Instagram co-founder, Kevin Systrom, when he was speaking with the New York Times, referenced that some users miss 70% of their feed: “What this is about is making sure that the 30 percent you see is the best 30 percent possible.” Which seems like a curious statement as I would think that the company would be concerned about the 70% of content that is getting “lost.” Rather it seems that they have accepted this fact and are focused on improving the ability of the app to surfacing quality content (over quantity).
Stories will be a good way for brands to stay top-of-mind on the platform even if their content today isn’t at the top of the user’s feed. Experimentation with stories, and being a stand-out early adopter, could help brands to capture their follower’s attention and boost engagement across the platform.
Stories, is the perfect app for content creators, or is it more suited for content consumers?
Instagram will likely get credit for catering to content consumers more than Snapchat, but it seems not to want to abandon creator’s, too.
By keeping follower data front and center, Instagram solved a problem for people wanting to share a form of content not initially supported. Now, not only can you create time-limited video content, you can also check out exactly who’s seeing what, and when. And more easily than you can in the platform that invented it may I add.
Snapchat innovated by creating a new kind of user behavior, not just a new type of content. They didn’t only invent snaps, but they taught the world how to “snap” and now that this behavior is commonplace, Instagram is building on the “language.”
Snapchat’s website states on any given day they reach 41% of all 18 to 34 year-olds in the United States. And according to a recent study, 32% of US teens list Instagram as their most important social network, which is notable for a few reasons. First, regardless of how we look at Instagram, nearly one-third of their users see them as a social network. Second, Snapchat is already skewing slightly older. If you resisted joining Snapchat or Instagram up to this point, it’s time to revisit this decision.
Instagram Stories is not perfect, and it’s easy to label it a knock-off. But, I predict that if Instagram’s bet pays off, Stories will be the go-to destination for short-lived content, of the type that Snapchat defines in their app.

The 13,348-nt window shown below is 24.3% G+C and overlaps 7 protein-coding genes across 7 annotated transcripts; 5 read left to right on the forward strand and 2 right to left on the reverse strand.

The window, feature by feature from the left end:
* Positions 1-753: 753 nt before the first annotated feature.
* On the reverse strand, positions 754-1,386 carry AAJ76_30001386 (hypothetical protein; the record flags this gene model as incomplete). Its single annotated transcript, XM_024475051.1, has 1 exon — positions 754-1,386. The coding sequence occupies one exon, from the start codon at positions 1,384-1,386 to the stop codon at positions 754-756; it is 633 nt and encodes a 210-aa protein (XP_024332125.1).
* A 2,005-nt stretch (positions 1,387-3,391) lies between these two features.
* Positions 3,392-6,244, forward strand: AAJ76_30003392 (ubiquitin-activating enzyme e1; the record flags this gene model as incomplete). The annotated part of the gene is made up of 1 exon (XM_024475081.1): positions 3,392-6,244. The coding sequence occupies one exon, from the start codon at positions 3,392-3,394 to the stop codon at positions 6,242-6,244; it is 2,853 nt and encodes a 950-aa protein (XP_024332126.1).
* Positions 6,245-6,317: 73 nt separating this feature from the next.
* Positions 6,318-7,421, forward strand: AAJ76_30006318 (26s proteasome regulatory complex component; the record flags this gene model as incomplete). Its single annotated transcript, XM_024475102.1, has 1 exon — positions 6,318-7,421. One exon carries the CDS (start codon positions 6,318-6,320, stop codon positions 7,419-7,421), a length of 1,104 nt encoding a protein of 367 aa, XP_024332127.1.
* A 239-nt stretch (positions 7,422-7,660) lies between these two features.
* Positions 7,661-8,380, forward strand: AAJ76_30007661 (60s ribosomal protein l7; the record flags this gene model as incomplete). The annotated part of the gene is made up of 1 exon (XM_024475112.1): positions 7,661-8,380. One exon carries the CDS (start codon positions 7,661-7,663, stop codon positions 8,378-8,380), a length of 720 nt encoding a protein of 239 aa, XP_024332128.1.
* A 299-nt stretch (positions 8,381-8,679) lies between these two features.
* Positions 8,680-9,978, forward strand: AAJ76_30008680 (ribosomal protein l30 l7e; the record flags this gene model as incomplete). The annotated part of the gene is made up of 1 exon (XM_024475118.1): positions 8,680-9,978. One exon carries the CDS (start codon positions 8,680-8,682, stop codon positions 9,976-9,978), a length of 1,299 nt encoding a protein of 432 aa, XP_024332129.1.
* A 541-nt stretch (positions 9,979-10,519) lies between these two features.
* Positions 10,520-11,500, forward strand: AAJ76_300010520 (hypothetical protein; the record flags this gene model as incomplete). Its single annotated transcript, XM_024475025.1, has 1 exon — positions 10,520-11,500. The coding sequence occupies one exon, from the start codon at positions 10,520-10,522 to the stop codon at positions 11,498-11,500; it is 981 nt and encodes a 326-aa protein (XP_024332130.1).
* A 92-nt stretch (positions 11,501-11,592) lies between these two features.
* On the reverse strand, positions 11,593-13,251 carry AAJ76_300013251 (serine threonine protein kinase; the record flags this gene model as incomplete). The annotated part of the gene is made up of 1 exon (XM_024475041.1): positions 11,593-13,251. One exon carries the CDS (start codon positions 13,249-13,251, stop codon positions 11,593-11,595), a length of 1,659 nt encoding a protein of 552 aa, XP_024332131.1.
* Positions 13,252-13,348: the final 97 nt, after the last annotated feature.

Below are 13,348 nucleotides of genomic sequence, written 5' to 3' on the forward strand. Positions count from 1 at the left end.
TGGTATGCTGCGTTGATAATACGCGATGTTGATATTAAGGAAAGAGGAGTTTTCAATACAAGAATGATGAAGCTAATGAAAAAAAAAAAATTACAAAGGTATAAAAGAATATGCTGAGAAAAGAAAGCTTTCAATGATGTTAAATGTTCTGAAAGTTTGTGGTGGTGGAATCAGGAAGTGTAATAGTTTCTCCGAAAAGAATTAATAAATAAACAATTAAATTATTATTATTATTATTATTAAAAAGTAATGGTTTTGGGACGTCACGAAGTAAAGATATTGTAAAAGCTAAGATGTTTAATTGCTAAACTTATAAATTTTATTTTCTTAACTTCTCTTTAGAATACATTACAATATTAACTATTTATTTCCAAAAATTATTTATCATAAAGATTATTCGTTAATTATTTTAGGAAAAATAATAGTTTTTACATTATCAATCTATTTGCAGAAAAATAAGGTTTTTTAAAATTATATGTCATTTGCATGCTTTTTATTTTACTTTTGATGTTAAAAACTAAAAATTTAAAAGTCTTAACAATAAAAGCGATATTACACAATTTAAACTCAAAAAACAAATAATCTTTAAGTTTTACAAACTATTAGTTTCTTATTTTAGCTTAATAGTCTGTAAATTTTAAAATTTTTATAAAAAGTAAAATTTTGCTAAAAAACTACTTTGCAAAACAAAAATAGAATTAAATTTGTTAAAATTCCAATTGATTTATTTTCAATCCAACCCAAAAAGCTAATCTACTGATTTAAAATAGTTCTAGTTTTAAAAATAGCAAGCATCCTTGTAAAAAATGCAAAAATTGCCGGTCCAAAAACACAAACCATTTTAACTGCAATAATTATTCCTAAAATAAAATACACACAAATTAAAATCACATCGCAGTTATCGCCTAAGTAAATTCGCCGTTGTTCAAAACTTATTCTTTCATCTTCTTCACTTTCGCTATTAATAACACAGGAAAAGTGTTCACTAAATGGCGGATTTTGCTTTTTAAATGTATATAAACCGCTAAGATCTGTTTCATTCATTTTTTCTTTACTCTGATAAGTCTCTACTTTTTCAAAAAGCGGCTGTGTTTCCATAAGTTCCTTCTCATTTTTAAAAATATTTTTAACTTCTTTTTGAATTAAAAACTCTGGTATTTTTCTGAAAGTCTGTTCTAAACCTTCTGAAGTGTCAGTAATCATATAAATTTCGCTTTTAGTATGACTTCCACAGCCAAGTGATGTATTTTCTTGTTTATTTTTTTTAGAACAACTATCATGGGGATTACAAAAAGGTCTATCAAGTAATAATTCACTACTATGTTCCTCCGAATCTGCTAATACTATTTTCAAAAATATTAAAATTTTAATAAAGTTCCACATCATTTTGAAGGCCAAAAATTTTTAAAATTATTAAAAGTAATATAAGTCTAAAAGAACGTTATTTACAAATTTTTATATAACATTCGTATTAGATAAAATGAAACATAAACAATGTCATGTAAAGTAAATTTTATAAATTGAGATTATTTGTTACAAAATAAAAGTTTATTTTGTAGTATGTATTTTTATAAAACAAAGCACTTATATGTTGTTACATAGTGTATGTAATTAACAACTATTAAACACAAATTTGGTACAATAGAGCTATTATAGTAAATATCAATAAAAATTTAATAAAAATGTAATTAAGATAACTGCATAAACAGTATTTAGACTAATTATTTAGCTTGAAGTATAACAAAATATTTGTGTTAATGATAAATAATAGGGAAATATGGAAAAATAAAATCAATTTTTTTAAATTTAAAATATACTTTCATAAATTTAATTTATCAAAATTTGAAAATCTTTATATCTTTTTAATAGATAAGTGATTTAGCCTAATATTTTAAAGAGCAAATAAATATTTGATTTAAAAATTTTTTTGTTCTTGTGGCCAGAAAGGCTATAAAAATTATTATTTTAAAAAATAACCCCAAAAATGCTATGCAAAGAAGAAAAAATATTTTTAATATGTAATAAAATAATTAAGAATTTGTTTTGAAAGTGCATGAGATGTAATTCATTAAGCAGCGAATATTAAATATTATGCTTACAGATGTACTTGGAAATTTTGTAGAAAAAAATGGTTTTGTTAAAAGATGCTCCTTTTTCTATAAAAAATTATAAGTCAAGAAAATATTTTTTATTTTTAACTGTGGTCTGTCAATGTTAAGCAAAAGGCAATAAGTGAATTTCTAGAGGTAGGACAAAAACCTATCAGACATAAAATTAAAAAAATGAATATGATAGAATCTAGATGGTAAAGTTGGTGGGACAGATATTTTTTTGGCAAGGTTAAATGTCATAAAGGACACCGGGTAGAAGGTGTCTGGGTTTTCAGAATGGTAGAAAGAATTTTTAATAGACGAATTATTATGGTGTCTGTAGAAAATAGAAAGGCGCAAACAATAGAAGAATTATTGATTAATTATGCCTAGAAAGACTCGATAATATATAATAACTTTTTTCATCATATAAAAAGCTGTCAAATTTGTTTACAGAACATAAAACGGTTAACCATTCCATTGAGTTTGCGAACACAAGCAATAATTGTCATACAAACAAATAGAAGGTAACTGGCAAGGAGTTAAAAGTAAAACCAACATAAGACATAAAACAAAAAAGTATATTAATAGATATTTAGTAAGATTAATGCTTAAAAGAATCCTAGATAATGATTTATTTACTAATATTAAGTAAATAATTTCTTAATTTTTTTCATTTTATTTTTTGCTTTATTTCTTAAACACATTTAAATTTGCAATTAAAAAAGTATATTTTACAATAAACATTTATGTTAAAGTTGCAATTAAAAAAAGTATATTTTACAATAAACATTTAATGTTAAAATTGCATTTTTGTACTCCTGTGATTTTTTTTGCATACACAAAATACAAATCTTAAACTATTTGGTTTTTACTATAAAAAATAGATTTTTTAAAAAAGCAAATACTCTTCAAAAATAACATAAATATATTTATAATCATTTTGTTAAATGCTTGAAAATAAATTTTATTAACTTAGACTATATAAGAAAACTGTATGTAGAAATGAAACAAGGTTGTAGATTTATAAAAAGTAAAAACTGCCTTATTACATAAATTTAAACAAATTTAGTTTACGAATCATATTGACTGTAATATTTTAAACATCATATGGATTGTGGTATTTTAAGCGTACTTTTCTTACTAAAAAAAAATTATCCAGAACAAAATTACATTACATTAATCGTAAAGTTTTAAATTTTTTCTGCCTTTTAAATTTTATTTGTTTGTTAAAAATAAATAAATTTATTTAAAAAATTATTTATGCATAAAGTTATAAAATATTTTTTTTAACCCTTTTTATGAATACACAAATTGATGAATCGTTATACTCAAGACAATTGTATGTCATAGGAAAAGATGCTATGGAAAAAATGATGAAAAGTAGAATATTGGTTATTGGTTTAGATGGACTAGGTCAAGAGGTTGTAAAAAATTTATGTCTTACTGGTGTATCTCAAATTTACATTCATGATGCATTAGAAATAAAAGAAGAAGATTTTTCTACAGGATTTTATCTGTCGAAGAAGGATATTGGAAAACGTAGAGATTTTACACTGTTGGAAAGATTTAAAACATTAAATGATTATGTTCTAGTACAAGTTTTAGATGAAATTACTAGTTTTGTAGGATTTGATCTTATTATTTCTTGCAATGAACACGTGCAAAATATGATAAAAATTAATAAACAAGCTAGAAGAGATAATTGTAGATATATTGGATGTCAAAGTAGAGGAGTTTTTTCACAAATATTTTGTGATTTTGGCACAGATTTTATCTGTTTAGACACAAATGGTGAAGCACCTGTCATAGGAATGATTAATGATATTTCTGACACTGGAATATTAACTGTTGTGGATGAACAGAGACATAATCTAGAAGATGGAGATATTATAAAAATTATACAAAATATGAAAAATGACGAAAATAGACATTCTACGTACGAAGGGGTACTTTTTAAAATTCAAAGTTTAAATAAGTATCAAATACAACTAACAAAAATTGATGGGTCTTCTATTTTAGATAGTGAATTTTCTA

Marketers, listen up, there is something you need to be paying attention to!
Instagram Stories with Photos and Videos that disappear after 24 hours mimics Snapchat’s main feature. But in addition to the benefits of making your content more “discoverable” organically, Stories also provides the opportunity to create highly focused campaigns and social contests. Due to the 24-hour viewability window of Stories, your followers will have a sense of urgency regarding content consumption which could enable you to post experimental content, and if successful, roll it out broadly on your “regular” profiles and social accounts.
“Post offbeat branded content and request private feedback to watch your individual engagement soar.”
When an Instagram user follows your brand, the account will show up with a colorful ring around it signifying the release of new Instagram Story content. The takeaway? It is time to increase your follower count so you can be top-of-feed and top-of-mind on as many feeds as possible. This will give you unprecedented ability to place organic content in front of users. Something that will be increasingly valuable as more and more social networks become pay-to-play. And there are no ‘likes’ or ‘public’ comments with Stories so users can only respond by sending a private message to the publisher’s account via Instagram Direct.
Stories are ideal for Local Businesses
Local and small businesses have an advantage when it comes to new marketing apps and tools like Instagram Stories. It’s advisable to tweak your strategy as you progress and learn because larger companies will struggle when it comes to creating a platform strategy and content. This means smaller organizations can quickly capture an edge as they experiment with new marketing approaches and tools.
Small businesses with fewer resources to apply to social media will need to uncover the optimum balance between Stories and more permanent posts. Regardless, the primary focus should remain on cultivating the community through ongoing dialogue and engagement. Ultimately this means deciding which content deserves the urgency of Stories, and which requires the characteristics of the traditional feed.
Social media managers must consider that though similarities with Snapchat exist, the reach isn’t the same. Don’t assume the Instagram Stories audience will look just like Snapchat’s audience. A noteworthy aspect of the release is the number of users currently on Instagram versus Snapchat, as well as the demographic differences. For Instagram’s audience, Stories allows them to stay on the platform rather than learn a new one. Stories is a good way to test content, discover what works, and adapt as needed.
A recent case study of Instagram Stories vs. Snapchat came from Nike who was able to generate 800,000 views in 24 hours for an Instagram Story. In comparison, on Snapchat, Nike’s best video received just 66,000 views. How did Instagram beat out Snapchat by more than 10X?